Rhinology

The role of MMP-2, MMP-9, and TIMP-1 in the pathogenesis of nasal polyps: Immunohistochemical assessment at eight different levels in the epithelial, subepithelial, and deep layers of the mucosa

April 27, 2015     Nuray Bayar Muluk, MD; Osman Kürşat Arikan, MD; Pınar Atasoy, MD; Rahmi Kiliç, MD; Eda Tuna Yalçinozan, MD
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Abstract

We conducted a prospective study to investigate the role of matrix metalloproteinase-2 (MMP-2), matrix metalloproteinase-9 (MMP-9), and tissue inhibitor of metalloproteinase-1 (TIMP-1) in the pathogenesis of nasal polyps. Our study group consisted of 24 patients-21 men and 3 women, aged 23 to 70 years (mean: 45.97 ± 11.60)-with nasal polyposis who underwent functional endoscopic sinus surgery. For comparison purposes, we assembled a control group of 11 patients-6 men and 5 women, aged 18 to 56 years (mean: 29.90 ± 14.22)-without nasal polyps who underwent septoplasty and/or rhinoplasty. We analyzed 36 polyp specimens obtained from the study group (10 from the nasal cavity, 10 from the maxillary sinus, and 16 from the ethmoid sinus) and 11 tissue specimens from the control group (each control provided 1 specimen from the inferior turbinate). We then calculated the mean number of these cells in the epithelium, subepithelial layer of the lamina propria, and the deep paraglandular layer of the mucosa. In general, we found that MMP-2, MMP-9, and TIMP-1 values were higher in the nasal polyp group. These differences became less so as patients' ages and the duration of polyps increased. We conclude that the most important role that MMP-2 plays in polyp growth may be in terms of perivascular localization and an increase in vascular permeability, which causes inflammatory cell migration and edema in the extracellular matrix. An increase in MMP-2 in glandular tissue may lead to hydrolysis of tissue matrix components. The degraded extracellular matrix may result in fibrosis of the polyps. An increase of MMP-9 in the apical part of the epithelium in the polypoid tissue of the nasal cavity, maxillary sinus, and ethmoid sinus may facilitate the epithelial and endothelial cell migration that is observed during polyp development and growth.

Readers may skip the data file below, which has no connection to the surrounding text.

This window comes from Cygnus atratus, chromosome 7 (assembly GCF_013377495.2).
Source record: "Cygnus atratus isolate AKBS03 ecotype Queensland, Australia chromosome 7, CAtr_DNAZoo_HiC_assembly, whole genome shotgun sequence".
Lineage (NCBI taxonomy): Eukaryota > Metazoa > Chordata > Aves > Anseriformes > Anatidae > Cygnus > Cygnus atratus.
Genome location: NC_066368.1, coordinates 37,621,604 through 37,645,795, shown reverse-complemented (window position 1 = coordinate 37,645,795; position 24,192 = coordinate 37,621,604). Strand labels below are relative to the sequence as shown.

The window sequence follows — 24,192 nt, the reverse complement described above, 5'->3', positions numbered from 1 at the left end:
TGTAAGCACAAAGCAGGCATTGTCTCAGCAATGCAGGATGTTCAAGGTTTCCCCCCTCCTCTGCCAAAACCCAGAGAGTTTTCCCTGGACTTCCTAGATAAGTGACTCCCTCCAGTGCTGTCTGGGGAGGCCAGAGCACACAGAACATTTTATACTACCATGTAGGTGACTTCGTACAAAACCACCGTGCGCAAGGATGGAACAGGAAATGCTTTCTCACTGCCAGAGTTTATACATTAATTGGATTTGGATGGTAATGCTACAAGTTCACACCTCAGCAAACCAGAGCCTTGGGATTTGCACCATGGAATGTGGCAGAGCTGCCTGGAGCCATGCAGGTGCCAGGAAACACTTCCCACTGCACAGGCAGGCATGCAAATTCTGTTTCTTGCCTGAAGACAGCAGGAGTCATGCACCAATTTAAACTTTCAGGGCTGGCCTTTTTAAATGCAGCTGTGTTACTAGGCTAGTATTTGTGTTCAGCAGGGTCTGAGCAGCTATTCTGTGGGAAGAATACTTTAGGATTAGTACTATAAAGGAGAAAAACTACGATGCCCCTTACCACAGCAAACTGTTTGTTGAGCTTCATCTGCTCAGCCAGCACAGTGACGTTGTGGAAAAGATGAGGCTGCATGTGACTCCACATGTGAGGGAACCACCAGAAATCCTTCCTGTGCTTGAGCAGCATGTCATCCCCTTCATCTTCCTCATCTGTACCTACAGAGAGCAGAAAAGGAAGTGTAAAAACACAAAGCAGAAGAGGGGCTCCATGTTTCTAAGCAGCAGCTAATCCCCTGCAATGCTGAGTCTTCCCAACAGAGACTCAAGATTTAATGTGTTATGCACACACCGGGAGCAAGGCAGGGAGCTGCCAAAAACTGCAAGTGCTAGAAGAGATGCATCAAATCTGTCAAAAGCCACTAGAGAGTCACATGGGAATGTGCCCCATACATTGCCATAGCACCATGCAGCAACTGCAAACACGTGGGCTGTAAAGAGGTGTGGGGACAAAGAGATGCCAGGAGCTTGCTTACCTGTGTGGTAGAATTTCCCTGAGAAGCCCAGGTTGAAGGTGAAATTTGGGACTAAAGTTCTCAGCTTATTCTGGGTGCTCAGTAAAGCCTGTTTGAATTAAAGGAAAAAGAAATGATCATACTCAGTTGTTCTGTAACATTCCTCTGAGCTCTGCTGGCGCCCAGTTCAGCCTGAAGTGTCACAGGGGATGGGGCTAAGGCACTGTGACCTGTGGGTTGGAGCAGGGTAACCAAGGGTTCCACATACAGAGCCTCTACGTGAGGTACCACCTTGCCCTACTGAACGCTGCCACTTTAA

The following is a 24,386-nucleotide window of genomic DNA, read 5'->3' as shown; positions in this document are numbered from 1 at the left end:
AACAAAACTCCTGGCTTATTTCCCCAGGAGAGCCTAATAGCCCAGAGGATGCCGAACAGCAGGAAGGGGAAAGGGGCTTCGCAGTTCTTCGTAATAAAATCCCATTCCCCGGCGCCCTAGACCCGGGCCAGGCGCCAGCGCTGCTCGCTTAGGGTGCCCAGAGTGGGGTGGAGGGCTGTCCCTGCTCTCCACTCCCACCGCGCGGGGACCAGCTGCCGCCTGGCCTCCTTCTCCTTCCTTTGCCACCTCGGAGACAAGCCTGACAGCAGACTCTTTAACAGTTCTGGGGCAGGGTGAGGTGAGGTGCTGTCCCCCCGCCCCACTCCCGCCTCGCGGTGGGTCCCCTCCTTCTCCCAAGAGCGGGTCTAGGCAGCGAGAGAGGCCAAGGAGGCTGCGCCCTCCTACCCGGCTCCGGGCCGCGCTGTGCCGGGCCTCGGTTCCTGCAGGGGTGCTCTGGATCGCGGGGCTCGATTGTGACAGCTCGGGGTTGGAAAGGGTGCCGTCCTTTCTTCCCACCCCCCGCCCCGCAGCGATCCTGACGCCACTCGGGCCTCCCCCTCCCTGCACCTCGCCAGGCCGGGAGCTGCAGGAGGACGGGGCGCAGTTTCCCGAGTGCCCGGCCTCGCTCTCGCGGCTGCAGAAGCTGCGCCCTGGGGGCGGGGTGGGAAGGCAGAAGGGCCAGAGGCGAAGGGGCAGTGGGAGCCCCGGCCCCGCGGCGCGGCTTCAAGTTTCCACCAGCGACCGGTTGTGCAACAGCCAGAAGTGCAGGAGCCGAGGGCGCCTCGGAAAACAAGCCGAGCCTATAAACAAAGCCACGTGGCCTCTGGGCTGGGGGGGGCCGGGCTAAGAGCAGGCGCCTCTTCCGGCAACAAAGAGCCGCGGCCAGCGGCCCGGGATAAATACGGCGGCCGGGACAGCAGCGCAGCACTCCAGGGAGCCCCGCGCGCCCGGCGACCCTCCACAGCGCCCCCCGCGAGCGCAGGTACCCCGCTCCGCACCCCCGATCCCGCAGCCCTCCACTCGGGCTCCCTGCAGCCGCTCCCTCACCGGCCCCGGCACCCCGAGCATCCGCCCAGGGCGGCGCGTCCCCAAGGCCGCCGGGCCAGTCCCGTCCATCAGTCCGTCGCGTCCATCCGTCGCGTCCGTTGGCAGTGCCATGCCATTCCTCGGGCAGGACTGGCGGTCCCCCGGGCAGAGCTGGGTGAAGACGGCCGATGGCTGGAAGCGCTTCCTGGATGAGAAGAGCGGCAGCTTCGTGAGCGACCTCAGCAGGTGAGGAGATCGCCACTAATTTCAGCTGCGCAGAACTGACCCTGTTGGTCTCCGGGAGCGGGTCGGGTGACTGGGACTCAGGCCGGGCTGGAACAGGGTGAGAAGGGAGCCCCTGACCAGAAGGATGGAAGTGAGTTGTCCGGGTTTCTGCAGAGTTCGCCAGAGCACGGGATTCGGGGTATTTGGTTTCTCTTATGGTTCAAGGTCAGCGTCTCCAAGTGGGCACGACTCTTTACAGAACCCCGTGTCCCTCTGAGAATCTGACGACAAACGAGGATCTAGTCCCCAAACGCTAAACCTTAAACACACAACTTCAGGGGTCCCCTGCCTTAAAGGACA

Sinonasal undifferentiated carcinoma as a third primary neoplasm: A case report and review of the literature

April 27, 2015     John J. Chi, MD; Michael D. Feldman, MD; James N. Palmer, MD
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Abstract

A 71-year-old man with a history of a pituitary prolactinoma and metastatic pancreatic carcinoma presented with epistaxis, visual changes, bilateral ophthalmoplegia, involuntary closure of the left eye, and ptosis of the right eye. The patient was found to have a soft-tissue mass in the posterior nasal cavity with extension through the floor of the sella turcica, the sphenoid sinuses, cavernous sinuses, and suprasellar region. The patient was subsequently taken to the operating room. Intraoperative frozen section of the sinonasal mass demonstrated carcinoma. The final pathology of the mass revealed sinonasal undifferentiated carcinoma (SNUC)-the patient's second skull base lesion and third primary neoplasm. SNUC is a rare neoplasm of the sinonasal cavities that rapidly progresses from symptom onset to mortality in the presence of aggressive multidimensional therapies. Given its poor prognosis and possibly devastating treatments, an open discussion of treatment options between physicians and the patient is of the utmost importance. Although SNUC is rare, it is important that practicing otolaryngologists, neurosurgeons, and skull base surgeons be familiar with this disease process-especially when caring for patients with a history of a benign skull base neoplasm and concern for possible recurrence, as was the case in this report.

Conidiobolus coronatus granuloma of the right inferior turbinate: A rare presentation

April 27, 2015     Saurabh Varshney, MBBS, MS; Pratima Gupta, MBBS, MD; Sampan Singh Bist, MBBS, MS; Sanjeev Bhagat, MBBS, MS